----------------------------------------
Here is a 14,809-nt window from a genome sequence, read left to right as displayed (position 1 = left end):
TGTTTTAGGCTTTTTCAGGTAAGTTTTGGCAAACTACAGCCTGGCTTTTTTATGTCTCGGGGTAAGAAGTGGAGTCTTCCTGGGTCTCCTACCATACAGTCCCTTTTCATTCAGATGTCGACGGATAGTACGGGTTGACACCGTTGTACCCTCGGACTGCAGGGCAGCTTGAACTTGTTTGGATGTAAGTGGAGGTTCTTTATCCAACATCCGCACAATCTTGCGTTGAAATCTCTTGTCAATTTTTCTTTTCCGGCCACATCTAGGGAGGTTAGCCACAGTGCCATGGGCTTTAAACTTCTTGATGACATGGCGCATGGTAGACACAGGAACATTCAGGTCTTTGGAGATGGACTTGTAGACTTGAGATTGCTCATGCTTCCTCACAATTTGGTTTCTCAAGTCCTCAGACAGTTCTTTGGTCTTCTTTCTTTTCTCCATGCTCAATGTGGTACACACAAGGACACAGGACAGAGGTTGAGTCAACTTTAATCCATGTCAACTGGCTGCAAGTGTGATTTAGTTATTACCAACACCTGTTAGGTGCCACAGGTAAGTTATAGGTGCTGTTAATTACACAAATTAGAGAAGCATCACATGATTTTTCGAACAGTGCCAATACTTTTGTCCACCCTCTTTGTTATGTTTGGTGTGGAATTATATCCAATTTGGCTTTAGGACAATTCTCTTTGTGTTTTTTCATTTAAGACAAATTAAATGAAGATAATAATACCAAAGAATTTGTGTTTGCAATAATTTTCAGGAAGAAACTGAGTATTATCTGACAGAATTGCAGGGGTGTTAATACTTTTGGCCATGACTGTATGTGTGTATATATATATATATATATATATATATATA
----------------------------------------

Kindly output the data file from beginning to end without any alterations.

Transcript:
Here is a 14,809-nt window from a genome sequence, read left to right as displayed (position 1 = left end):
TGTTTTAGGCTTTTTCAGGTAAGTTTTGGCAAACTACAGCCTGGCTTTTTTATGTCTCGGGGTAAGAAGTGGAGTCTTCCTGGGTCTCCTACCATACAGTCCCTTTTCATTCAGATGTCGACGGATAGTACGGGTTGACACCGTTGTACCCTCGGACTGCAGGGCAGCTTGAACTTGTTTGGATGTAAGTGGAGGTTCTTTATCCAACATCCGCACAATCTTGCGTTGAAATCTCTTGTCAATTTTTCTTTTCCGGCCACATCTAGGGAGGTTAGCCACAGTGCCATGGGCTTTAAACTTCTTGATGACATGGCGCATGGTAGACACAGGAACATTCAGGTCTTTGGAGATGGACTTGTAGACTTGAGATTGCTCATGCTTCCTCACAATTTGGTTTCTCAAGTCCTCAGACAGTTCTTTGGTCTTCTTTCTTTTCTCCATGCTCAATGTGGTACACACAAGGACACAGGACAGAGGTTGAGTCAACTTTAATCCATGTCAACTGGCTGCAAGTGTGATTTAGTTATTACCAACACCTGTTAGGTGCCACAGGTAAGTTATAGGTGCTGTTAATTACACAAATTAGAGAAGCATCACATGATTTTTCGAACAGTGCCAATACTTTTGTCCACCCTCTTTGTTATGTTTGGTGTGGAATTATATCCAATTTGGCTTTAGGACAATTCTCTTTGTGTTTTTTCATTTAAGACAAATTAAATGAAGATAATAATACCAAAGAATTTGTGTTTGCAATAATTTTCAGGAAGAAACTGAGTATTATCTGACAGAATTGCAGGGGTGTTAATACTTTTGGCCATGACTGTATGTGTGTATATATATATATATATATATATATATATA